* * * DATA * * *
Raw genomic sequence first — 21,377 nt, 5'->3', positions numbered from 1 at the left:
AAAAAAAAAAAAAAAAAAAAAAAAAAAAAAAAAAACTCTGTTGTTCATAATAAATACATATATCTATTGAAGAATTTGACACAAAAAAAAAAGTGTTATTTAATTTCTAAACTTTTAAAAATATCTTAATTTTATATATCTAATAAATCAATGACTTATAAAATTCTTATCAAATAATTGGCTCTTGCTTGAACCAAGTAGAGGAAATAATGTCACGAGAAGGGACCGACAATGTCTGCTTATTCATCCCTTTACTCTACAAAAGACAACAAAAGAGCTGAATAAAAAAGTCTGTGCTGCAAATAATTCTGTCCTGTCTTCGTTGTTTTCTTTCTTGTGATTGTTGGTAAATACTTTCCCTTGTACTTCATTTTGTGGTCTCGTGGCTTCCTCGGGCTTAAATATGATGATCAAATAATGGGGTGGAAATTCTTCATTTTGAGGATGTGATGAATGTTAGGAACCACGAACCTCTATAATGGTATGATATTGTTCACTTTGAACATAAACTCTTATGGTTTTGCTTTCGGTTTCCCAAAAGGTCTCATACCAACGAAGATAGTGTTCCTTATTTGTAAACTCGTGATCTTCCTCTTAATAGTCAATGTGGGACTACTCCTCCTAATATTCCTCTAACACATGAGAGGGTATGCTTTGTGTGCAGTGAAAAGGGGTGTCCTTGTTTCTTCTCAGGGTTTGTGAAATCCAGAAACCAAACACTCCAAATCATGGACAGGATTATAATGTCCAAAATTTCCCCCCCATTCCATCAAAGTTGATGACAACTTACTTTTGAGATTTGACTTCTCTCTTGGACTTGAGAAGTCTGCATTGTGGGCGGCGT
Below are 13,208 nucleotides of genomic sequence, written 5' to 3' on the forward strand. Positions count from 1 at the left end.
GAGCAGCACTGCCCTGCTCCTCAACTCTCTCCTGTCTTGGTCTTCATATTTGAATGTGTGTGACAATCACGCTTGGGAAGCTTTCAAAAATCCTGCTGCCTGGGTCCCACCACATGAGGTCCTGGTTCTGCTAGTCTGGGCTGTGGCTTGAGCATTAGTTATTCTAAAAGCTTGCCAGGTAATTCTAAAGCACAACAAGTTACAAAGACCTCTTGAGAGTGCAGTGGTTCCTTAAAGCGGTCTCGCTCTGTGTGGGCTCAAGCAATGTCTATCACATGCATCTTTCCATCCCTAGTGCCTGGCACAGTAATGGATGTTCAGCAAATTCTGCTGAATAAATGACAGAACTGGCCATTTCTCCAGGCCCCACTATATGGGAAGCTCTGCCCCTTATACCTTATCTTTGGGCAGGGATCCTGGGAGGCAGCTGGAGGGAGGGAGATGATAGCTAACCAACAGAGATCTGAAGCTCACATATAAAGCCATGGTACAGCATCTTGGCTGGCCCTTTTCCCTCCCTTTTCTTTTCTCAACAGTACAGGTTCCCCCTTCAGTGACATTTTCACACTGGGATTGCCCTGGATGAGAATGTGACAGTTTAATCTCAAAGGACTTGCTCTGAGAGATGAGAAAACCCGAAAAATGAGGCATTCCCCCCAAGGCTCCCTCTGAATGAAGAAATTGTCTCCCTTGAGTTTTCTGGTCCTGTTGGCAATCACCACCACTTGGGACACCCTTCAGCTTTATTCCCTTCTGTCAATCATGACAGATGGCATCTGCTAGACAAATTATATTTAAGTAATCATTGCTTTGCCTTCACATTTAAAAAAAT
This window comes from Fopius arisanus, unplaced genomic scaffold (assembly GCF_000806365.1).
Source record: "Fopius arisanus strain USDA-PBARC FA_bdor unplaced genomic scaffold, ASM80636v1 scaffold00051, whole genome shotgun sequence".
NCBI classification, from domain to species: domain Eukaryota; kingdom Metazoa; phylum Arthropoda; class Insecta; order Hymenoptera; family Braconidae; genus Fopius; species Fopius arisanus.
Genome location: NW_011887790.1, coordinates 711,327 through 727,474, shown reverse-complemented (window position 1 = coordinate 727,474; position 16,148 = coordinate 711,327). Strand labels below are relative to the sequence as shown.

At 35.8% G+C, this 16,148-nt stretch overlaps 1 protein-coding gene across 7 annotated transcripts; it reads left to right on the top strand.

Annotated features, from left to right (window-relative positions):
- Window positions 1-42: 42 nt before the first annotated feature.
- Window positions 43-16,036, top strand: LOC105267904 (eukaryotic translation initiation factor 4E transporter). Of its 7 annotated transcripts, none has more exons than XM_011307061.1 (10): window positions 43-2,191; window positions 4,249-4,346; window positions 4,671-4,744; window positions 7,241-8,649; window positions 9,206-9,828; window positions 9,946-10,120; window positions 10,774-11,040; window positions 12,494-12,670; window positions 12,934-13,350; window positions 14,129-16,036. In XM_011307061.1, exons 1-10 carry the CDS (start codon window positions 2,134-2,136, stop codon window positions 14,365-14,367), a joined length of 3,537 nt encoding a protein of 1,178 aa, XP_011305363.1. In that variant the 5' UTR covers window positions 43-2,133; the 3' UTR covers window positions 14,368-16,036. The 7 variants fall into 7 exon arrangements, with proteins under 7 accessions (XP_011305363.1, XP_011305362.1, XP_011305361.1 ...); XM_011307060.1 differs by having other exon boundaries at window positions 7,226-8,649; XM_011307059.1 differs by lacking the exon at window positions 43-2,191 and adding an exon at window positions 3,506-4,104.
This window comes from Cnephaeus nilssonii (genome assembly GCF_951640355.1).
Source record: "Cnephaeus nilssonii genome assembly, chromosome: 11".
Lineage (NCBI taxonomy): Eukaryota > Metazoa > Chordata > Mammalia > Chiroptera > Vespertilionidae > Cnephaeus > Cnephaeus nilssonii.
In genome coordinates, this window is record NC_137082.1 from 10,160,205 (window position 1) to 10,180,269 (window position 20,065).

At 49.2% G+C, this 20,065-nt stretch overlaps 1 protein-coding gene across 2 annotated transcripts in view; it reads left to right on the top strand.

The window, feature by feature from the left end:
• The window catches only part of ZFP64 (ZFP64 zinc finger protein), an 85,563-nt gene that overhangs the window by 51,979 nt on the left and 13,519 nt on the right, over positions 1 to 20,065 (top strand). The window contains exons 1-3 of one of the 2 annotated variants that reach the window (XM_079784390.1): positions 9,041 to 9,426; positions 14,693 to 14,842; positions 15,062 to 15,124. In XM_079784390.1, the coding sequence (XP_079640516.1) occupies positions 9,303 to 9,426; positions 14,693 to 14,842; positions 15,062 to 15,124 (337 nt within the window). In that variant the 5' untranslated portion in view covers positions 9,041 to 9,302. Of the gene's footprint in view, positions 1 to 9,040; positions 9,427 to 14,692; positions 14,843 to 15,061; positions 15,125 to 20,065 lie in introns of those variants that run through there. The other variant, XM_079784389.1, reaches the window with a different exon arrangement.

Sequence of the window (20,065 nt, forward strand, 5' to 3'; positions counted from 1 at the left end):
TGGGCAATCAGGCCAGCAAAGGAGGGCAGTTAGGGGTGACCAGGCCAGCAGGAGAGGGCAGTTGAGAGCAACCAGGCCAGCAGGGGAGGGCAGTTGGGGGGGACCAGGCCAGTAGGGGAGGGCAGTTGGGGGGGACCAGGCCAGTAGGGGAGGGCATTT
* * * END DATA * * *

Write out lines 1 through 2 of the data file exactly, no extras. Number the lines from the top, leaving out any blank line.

Raw genomic sequence first — 21,377 nt, 5'->3', positions numbered from 1 at the left:
AAAAAAAAAAAAAAAAAAAAAAAAAAAAAAAAAAACTCTGTTGTTCATAATAAATACATATATCTATTGAAGAATTTGACACAAAAAAAAAAGTGTTATTTAATTTCTAAACTTTTAAAAATATCTTAATTTTATATATCTAATAAATCAATGACTTATAAAATTCTTATCAAATAATTGGCTCTTGCTTGAACCAAGTAGAGGAAATAATGTCACGAGAAGGGACCGACAATGTCTGCTTATTCATCCCTTTACTCTACAAAAGACAACAAAAGAGCTGAATAAAAAAGTCTGTGCTGCAAATAATTCTGTCCTGTCTTCGTTGTTTTCTTTCTTGTGATTGTTGGTAAATACTTTCCCTTGTACTTCATTTTGTGGTCTCGTGGCTTCCTCGGGCTTAAATATGATGATCAAATAATGGGGTGGAAATTCTTCATTTTGAGGATGTGATGAATGTTAGGAACCACGAACCTCTATAATGGTATGATATTGTTCACTTTGAACATAAACTCTTATGGTTTTGCTTTCGGTTTCCCAAAAGGTCTCATACCAACGAAGATAGTGTTCCTTATTTGTAAACTCGTGATCTTCCTCTTAATAGTCAATGTGGGACTACTCCTCCTAATATTCCTCTAACACATGAGAGGGTATGCTTTGTGTGCAGTGAAAAGGGGTGTCCTTGTTTCTTCTCAGGGTTTGTGAAATCCAGAAACCAAACACTCCAAATCATGGACAGGATTATAATGTCCAAAATTTCCCCCCCATTCCATCAAAGTTGATGACAACTTACTTTTGAGATTTGACTTCTCTCTTGGACTTGAGAAGTCTGCATTGTGGGCGGCGT